Our flight was too short—just an hour. We used the old company callouts and briefing sequences. Otherwise, we spent the trip ­reminiscing, laughing and catching up—when not occupied with ­cockpit duties, of course. I reimbursed her for her time and, sadly, put her on Southwest Airlines back to KBUR. After the engine covers were on, I realized how much I had missed flying with a professional. This is especially true in unfamiliar, busy airspace (I’m pretty much an East Coast pilot) and especially true with this pilot.

After two days with friends in Sausalito, California, we were scheduled to fly to Bozeman, Montana, to pick up my brother and his wife and bring them to Tampa. I needed help. I looked through some ­contract-pilot sites but couldn’t seem to raise any interest in a pop-up trip from coast to coast in a CJ1. I lamented to two friends about this predicament. Here’s the thing about aviators: They will help you out.

My friend Rob, senior pilot at Southwest, canceled a paying trip to be ready to fling himself across the country from Orlando, Florida, to join me in the cockpit. Seriously.

Rob is also my favorite cockpit ­companion. He’s a good friend and a highly knowledgeable pro, and he has a generous way of living.

But wait—Tom, a pilot friend from Tampa who admits to being an airplane nut, had already gotten space on his airline (he’s a captain at American Airlines) to fly to Oakland, California. He’d fly us home. We picked him up at the terminal and took off for Montana 30 minutes later. On the final leg home from Tulsa, Oklahoma, to Tampa, we worked our way through a line of thunderstorms at Flight Level 390. As we inched toward the weather, I was grateful to have this Aerostar-owning, flown-everything, experienced pilot next to me. He didn’t tell me it was his birthday until after we landed.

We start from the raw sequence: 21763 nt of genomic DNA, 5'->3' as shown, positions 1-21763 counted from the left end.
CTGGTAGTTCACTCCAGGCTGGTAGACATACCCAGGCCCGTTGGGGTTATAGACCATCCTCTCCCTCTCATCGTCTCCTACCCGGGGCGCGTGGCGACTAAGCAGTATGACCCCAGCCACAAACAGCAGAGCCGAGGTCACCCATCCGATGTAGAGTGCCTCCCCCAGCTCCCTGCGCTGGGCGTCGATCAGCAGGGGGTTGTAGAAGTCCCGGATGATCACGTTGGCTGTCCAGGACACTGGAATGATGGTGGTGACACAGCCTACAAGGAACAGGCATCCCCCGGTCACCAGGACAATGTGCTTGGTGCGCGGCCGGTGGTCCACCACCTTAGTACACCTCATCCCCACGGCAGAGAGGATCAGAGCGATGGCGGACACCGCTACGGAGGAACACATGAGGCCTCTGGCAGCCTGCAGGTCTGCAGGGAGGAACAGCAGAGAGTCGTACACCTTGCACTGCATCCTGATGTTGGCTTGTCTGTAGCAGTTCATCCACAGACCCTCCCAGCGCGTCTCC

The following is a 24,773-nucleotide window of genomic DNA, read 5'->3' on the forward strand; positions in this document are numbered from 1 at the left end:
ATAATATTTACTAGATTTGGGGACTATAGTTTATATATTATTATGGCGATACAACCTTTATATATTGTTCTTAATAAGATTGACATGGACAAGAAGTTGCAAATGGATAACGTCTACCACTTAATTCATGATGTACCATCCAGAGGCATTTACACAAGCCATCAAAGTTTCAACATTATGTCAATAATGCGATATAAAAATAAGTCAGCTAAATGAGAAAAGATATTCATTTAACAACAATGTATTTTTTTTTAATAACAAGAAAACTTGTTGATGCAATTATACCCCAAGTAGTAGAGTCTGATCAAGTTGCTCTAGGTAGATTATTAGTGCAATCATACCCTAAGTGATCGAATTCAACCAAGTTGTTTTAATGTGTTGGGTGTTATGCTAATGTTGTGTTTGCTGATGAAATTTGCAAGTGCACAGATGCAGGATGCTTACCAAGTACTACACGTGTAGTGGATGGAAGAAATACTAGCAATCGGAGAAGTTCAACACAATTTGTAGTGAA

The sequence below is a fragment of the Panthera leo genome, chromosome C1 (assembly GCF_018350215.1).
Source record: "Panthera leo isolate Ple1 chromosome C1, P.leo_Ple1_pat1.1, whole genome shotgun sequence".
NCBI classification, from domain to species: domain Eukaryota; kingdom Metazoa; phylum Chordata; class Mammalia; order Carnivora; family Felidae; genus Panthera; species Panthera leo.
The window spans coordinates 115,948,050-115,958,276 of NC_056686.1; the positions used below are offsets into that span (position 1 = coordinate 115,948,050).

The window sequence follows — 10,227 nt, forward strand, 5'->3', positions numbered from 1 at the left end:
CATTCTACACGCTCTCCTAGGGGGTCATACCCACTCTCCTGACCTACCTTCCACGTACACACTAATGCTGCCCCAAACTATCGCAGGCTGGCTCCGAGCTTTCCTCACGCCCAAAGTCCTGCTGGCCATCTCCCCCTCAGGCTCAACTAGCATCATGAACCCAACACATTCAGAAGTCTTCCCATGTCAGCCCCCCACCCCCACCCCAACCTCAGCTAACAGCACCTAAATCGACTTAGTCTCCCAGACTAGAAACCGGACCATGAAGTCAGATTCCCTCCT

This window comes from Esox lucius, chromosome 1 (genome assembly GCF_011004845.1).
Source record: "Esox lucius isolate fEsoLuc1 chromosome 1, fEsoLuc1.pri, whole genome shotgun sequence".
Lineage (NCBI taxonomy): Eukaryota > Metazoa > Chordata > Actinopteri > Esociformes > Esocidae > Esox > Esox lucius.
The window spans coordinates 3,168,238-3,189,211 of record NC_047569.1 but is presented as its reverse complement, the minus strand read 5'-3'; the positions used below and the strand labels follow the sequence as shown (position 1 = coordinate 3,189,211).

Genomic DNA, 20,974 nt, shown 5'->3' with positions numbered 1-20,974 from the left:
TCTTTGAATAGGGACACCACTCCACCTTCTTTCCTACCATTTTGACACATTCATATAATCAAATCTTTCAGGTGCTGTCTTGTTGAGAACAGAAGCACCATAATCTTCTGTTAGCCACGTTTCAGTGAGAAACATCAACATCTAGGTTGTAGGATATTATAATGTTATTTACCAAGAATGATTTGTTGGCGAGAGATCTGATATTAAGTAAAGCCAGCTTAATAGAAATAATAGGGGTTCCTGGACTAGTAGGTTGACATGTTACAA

Two weeks later, I needed one more assist to get to New Hampshire. I ­contacted Laura, who owns a 135 operation in Tampa with her husband. They operate a CitationJet. We met for coffee, and I liked her immediately. We made plans for the following week.

Due to a series of improbable but fortuitous events, I had my medical back before the flight. Nevertheless, I reasoned that I had already contracted Laura to fly, and I was looking forward to learning more from somebody who operates a similar jet all the time.

Fabulous fun is what it was. Laura, who flies with lots of ­owner-pilots, was very complementary, and I learned a lot from her. We left Tampa midmorning, stopped in Georgetown, Delaware, to pick up two grandsons and flew to Lebanon in time for Laura to catch a Cape Air flight to Boston and Delta back home that same night.

Since then, I’ve been getting around by myself, but I miss that reassuring presence of a pro next to me. Especially these really nice ones. There is no doubt that the ­environment has much to do with my affection. Had I been tasked to perform earthbound duties with similar people, would I have anywhere near as much fun? Is it the fact that we’re in the air, hurtling along in comfort with the sky as window dressing, that makes the two-pilot cockpit so magical? Or is it that the sky attracts a certain kind of person—the kind that would be fun to do anything with?